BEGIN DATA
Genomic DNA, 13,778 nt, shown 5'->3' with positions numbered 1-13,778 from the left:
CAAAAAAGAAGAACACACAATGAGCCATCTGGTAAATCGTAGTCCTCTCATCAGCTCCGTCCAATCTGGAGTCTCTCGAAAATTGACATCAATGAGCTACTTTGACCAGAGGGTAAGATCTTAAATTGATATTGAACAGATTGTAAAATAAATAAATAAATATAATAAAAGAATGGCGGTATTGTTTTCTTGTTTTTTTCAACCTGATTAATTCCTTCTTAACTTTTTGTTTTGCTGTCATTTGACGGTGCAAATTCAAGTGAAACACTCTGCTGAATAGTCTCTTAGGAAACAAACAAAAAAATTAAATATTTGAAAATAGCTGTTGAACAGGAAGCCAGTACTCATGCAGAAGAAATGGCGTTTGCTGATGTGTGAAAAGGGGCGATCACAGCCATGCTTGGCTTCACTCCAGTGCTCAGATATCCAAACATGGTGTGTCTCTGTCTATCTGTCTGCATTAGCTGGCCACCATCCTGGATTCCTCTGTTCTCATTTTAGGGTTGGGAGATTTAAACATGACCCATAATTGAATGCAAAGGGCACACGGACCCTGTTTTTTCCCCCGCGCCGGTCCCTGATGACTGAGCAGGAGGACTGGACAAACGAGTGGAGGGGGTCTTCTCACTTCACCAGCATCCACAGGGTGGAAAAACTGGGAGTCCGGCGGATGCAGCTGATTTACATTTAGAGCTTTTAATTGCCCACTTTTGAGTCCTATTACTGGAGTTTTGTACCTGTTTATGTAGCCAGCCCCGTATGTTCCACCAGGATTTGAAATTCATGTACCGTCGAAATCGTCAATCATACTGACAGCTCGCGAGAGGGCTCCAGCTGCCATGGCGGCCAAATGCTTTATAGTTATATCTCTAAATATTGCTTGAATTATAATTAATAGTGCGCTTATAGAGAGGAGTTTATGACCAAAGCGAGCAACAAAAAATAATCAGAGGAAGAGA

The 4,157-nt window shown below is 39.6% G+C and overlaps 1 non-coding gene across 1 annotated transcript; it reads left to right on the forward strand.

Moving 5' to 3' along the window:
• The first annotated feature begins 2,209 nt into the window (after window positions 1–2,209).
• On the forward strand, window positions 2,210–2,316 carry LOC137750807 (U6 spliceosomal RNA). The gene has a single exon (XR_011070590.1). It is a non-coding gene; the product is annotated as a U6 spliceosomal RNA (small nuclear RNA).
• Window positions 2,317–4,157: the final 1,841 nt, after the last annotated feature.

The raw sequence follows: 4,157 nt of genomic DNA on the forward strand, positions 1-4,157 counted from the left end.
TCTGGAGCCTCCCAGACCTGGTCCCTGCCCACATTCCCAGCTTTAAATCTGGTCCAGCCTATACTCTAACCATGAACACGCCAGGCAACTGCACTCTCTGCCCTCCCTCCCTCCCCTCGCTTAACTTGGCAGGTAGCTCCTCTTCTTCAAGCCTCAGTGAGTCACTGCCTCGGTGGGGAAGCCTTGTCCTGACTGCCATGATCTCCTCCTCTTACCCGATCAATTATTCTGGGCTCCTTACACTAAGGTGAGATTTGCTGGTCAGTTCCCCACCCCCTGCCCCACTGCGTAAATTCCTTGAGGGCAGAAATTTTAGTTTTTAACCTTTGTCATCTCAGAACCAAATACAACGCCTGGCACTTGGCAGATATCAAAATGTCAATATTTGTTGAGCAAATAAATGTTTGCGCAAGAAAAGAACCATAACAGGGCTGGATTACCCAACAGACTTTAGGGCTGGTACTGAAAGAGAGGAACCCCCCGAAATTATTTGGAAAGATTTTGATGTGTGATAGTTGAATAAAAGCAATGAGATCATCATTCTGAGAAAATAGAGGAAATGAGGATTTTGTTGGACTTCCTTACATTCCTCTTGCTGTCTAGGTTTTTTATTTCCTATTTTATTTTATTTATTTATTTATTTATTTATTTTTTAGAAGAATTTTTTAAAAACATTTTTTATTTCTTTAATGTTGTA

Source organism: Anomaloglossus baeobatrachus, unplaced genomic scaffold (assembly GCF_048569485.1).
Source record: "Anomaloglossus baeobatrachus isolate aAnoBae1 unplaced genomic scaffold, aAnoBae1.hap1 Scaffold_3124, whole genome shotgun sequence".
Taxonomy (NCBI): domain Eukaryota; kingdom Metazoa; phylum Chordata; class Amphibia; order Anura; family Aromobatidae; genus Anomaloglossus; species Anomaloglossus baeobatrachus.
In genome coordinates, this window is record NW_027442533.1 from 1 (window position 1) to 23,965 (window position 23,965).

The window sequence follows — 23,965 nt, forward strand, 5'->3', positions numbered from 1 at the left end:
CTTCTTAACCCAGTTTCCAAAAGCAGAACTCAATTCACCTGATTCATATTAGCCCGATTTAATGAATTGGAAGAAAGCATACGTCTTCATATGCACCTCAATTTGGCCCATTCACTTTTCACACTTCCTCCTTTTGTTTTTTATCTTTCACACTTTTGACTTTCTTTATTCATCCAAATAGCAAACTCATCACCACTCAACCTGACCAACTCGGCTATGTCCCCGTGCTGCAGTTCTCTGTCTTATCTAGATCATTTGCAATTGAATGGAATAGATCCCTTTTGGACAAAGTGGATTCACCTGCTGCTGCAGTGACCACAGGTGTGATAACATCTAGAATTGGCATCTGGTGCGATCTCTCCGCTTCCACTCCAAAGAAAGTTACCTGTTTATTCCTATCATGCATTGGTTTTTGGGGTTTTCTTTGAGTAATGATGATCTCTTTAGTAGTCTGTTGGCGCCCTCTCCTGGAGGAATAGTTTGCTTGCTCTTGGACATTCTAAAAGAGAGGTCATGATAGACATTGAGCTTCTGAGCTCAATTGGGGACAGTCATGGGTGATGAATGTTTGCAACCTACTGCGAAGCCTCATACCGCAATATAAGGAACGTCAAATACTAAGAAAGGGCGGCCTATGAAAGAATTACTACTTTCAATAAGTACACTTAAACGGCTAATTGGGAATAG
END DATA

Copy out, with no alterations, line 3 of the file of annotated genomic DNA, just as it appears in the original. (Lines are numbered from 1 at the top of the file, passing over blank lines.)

The 4,157-nt window shown below is 39.6% G+C and overlaps 1 non-coding gene across 1 annotated transcript; it reads left to right on the forward strand.